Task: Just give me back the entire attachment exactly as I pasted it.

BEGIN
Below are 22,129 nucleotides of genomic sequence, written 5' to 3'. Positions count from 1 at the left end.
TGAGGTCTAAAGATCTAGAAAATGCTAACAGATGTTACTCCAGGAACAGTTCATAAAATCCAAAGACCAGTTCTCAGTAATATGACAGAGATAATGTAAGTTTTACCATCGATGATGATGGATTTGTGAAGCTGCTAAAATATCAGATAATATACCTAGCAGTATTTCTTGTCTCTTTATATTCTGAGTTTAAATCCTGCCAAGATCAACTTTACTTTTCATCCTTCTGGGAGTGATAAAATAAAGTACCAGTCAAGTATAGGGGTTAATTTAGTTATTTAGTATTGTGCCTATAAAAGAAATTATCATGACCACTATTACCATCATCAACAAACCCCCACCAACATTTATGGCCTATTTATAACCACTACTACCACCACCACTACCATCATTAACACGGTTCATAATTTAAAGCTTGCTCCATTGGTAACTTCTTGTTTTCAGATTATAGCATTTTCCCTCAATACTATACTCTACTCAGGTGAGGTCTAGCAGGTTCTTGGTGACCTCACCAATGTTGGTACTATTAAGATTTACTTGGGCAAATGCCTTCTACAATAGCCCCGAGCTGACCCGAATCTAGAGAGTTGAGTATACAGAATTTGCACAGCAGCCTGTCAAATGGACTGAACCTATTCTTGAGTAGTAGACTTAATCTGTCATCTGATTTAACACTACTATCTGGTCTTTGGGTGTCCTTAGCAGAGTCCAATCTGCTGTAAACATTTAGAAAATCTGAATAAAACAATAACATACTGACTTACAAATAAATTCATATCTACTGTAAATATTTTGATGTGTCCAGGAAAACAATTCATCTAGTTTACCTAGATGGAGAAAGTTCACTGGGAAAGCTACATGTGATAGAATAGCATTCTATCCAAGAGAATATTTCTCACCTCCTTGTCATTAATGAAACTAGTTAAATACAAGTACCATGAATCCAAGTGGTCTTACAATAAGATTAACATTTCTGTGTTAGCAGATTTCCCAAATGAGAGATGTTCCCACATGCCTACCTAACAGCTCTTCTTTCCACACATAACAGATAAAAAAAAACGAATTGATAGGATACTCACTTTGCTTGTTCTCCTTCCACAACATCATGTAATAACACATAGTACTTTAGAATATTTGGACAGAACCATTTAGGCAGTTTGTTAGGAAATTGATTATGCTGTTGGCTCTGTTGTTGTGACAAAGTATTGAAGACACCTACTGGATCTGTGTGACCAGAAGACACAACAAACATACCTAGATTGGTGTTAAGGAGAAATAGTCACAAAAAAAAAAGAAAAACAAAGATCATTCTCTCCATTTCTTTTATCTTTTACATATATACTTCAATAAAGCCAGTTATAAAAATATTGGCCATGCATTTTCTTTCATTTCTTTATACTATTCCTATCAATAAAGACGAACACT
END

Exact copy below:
Below are 22,129 nucleotides of genomic sequence, written 5' to 3'. Positions count from 1 at the left end.
TGAGGTCTAAAGATCTAGAAAATGCTAACAGATGTTACTCCAGGAACAGTTCATAAAATCCAAAGACCAGTTCTCAGTAATATGACAGAGATAATGTAAGTTTTACCATCGATGATGATGGATTTGTGAAGCTGCTAAAATATCAGATAATATACCTAGCAGTATTTCTTGTCTCTTTATATTCTGAGTTTAAATCCTGCCAAGATCAACTTTACTTTTCATCCTTCTGGGAGTGATAAAATAAAGTACCAGTCAAGTATAGGGGTTAATTTAGTTATTTAGTATTGTGCCTATAAAAGAAATTATCATGACCACTATTACCATCATCAACAAACCCCCACCAACATTTATGGCCTATTTATAACCACTACTACCACCACCACTACCATCATTAACACGGTTCATAATTTAAAGCTTGCTCCATTGGTAACTTCTTGTTTTCAGATTATAGCATTTTCCCTCAATACTATACTCTACTCAGGTGAGGTCTAGCAGGTTCTTGGTGACCTCACCAATGTTGGTACTATTAAGATTTACTTGGGCAAATGCCTTCTACAATAGCCCCGAGCTGACCCGAATCTAGAGAGTTGAGTATACAGAATTTGCACAGCAGCCTGTCAAATGGACTGAACCTATTCTTGAGTAGTAGACTTAATCTGTCATCTGATTTAACACTACTATCTGGTCTTTGGGTGTCCTTAGCAGAGTCCAATCTGCTGTAAACATTTAGAAAATCTGAATAAAACAATAACATACTGACTTACAAATAAATTCATATCTACTGTAAATATTTTGATGTGTCCAGGAAAACAATTCATCTAGTTTACCTAGATGGAGAAAGTTCACTGGGAAAGCTACATGTGATAGAATAGCATTCTATCCAAGAGAATATTTCTCACCTCCTTGTCATTAATGAAACTAGTTAAATACAAGTACCATGAATCCAAGTGGTCTTACAATAAGATTAACATTTCTGTGTTAGCAGATTTCCCAAATGAGAGATGTTCCCACATGCCTACCTAACAGCTCTTCTTTCCACACATAACAGATAAAAAAAAACGAATTGATAGGATACTCACTTTGCTTGTTCTCCTTCCACAACATCATGTAATAACACATAGTACTTTAGAATATTTGGACAGAACCATTTAGGCAGTTTGTTAGGAAATTGATTATGCTGTTGGCTCTGTTGTTGTGACAAAGTATTGAAGACACCTACTGGATCTGTGTGACCAGAAGACACAACAAACATACCTAGATTGGTGTTAAGGAGAAATAGTCACAAAAAAAAAAGAAAAACAAAGATCATTCTCTCCATTTCTTTTATCTTTTACATATATACTTCAATAAAGCCAGTTATAAAAATATTGGCCATGCATTTTCTTTCATTTCTTTATACTATTCCTATCAATAAAGACGAACACT